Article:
So, let’s talk about it

I have a big mouth.

It’s genetic, inherited from my Mom. When we were together, there was never a dull, or quiet, moment. We developed the ability to talk, giggle and hear at the same time, much to the distress of librarians, preachers, and fellow concertgoers. I’m kidding. We knew when to pipe down. My talker – I mean, my mother – and I would write notes instead, which worked pretty well except around a few unfriendly people who were too high and mighty to pass them back and forth. I mean, how hard is it, really, to give a sermon and move a piece of scrap paper along? Geez.

But it’s more than that. I’m a tad overly friendly. That’s my new, self-affirming way of saying I can’t mind my own business.

Not long ago, I went to New York. My daughter Sally, who lives there, warned me to contain my need to befriend and talk to everyone.

“Mom, contain your need to befriend and talk to everyone,” she said.

We are on the subway.

She catches me looking at a young couple with a new baby, a tender scene I can’t resist.

“Mom? Don’t,” she says, hushed.

“I’m not doing anything. I’m just looking at that precious –”

“You can’t do that here,” she whispers sharply in my ear.

“– adorable baby!” I say, aloud, toward the couple.

I feel a sudden jab in my pocketbook, which I am clasping to my side.

“You’re acting like a tourist. This is New York, you nutcase!” she hisses.

“Look at him – so sweet!” I say, pointing enthusiastically to the sleepy face in the blue blanket, sure the new parents will look up and smile. The mom pulls the stroller closer to her.

My daughter looks downward, seething. “Stop. Now. And stop doing itsy-bitsy spider.”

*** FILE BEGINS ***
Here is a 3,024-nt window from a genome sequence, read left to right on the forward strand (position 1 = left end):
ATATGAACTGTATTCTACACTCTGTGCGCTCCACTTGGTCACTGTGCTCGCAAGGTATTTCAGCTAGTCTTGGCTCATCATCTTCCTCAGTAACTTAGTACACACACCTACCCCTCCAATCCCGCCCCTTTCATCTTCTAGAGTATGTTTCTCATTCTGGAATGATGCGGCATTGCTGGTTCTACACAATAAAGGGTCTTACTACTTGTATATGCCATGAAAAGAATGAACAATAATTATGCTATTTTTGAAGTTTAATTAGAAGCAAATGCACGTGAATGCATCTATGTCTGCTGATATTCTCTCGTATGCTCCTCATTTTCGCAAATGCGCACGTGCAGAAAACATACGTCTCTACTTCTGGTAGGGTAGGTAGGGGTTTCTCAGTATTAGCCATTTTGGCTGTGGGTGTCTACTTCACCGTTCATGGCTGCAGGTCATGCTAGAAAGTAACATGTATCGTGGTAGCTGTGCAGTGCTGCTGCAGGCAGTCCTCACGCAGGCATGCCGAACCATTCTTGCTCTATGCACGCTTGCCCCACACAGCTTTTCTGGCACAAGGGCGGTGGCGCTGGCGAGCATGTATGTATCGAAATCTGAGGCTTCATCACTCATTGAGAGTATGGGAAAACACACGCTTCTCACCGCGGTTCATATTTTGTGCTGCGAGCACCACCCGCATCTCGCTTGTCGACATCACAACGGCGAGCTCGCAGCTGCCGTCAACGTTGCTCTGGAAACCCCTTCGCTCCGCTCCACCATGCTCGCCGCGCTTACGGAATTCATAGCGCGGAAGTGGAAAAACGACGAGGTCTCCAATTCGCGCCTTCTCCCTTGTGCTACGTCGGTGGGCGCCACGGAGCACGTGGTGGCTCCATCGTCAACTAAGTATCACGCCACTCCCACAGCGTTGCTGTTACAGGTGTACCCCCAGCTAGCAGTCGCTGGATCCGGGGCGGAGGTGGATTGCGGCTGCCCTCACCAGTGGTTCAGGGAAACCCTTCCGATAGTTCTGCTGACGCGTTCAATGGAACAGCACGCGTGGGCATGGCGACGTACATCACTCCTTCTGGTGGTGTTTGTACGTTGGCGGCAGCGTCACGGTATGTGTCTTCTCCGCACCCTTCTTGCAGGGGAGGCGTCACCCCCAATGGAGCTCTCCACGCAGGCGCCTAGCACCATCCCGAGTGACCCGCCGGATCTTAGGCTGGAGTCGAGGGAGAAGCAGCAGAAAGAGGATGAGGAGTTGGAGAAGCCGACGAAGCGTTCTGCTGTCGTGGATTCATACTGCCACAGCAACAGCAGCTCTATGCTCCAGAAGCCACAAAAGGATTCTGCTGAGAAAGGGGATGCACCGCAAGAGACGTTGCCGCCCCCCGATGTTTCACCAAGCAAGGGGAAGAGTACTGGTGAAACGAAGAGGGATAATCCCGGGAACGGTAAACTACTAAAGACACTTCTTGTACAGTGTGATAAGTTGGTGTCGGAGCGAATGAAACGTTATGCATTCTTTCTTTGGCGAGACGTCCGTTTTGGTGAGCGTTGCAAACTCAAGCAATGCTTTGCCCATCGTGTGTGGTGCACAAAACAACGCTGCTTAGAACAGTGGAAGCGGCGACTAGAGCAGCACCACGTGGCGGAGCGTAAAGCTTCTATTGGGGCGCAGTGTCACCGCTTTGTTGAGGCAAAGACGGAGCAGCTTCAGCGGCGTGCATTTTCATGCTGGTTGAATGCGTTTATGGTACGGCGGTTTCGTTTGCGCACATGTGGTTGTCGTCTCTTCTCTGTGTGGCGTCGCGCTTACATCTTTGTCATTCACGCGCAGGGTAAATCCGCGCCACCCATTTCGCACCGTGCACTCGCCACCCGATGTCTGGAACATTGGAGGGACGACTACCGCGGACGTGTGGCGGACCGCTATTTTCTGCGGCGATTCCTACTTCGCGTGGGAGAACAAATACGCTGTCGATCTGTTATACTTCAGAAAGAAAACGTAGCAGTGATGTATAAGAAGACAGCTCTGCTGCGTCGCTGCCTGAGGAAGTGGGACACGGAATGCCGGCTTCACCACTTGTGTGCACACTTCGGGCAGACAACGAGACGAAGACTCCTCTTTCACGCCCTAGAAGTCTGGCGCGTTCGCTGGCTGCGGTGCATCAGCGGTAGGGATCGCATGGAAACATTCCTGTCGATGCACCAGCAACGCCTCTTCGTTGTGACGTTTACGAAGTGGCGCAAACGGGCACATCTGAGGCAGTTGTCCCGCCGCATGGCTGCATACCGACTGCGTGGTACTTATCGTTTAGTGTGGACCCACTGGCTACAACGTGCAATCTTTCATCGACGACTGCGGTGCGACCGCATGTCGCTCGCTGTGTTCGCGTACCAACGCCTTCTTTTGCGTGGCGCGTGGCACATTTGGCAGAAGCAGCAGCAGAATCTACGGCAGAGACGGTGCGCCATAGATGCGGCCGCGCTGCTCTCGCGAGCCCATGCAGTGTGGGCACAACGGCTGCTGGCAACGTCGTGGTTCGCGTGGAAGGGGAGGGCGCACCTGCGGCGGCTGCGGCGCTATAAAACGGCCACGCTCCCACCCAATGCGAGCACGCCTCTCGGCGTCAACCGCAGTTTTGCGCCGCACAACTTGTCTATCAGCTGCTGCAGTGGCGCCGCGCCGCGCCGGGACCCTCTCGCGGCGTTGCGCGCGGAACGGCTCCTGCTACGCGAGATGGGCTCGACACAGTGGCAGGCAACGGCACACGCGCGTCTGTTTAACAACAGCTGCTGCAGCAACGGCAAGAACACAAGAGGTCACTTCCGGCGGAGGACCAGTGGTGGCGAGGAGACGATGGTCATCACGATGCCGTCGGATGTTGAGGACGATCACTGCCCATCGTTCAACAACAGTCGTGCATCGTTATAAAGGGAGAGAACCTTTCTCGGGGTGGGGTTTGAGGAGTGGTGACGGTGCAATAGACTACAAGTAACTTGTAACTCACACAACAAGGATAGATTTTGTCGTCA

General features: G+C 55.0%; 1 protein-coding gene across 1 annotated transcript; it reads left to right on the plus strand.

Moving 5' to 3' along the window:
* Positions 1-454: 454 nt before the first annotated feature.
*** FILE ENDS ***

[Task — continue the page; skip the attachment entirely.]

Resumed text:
Oops. I suppose singing a lullaby is out, too.

But home in Maine, I honor my inner intrusive loudmouth self. I’ll connect with anyone in my path who doesn’t turn and run. Pregnant women, kids in grocery carts, older folks in coffee shops, the UPS guy sprinting away from me at 50 mph – I’m just being friendly. Although clearly, they haven’t all gotten the memo.

I am in line at the grocery store, taking inventory. The woman ahead of me has seven items.

“Love that,” I say, leaning in, as she’s reaching into her purse to pay. She looks up at me, startled. I nod toward the conveyor belt.

“You’re treating yourself. Nothing like ice cream and cookies to celebrate life,” I say, sending my warm intentions her way. Oddly, she doesn’t seem to pick up on my warmth. Instead, she looks down at her groceries and mumbles something to the cashier, who re-swipes the cookies, pokes his keyboard, and sets them under the counter. Ugh, I’ve opened my big mouth again. When will I ever learn to mind –

“I’ll split them with you!” I shriek, as she rushes off. I’m pretty sure I see her hesitate, just before she makes her final exit.

Oh, I’ve tried toning things down, I really have. At my yearly physical, for example, I prepare questions to ask my doctor in order to stay focused.

He looks at my chart, then rechecks my blood pressure.

But this time, list in hand, I begin. First question:

“What are your kids’ names?”

In my defense, he always asks me a lot of personal questions.

OK, so maybe I talk too much. And perhaps I intrude a little.

But now I’ve finally found a good reason to be thankful for my big mouth. And it’s important. So listen up.

See, there’s hardly a person on the planet who doesn’t know and love someone with cancer. Fighting cancer is tough, and the battles are many: finding the right treatment, paying for it, learning how to live well. There are no medals of honor for persons experiencing cancer, nor for their families or warm-hearted caregivers. There should be.

So instead, we do something else to honor and support them.

On July 29, Tri for a Cure will host thousands in a jubilant effort to raise money for the Maine Cancer Foundation. The Tri participants will swim, bike, and run for their lives and the lives of others to raise needed dollars for cancer research and programs that make a real difference. I’ll be there to cheer and open my checkbook. My husband, the impetus behind my celebration of every single day, and who is staring his own battle with cancer in the face and punching it, will be there to tell me it’s good to see me spend money on something other than iced mochas and more new sneakers.

And for this cause, I will gladly use my big mouth – and big computer keyboard – to say, “Please participate.”

And that’s something to party about.

Tell you what. Bring the family. We’ll talk.

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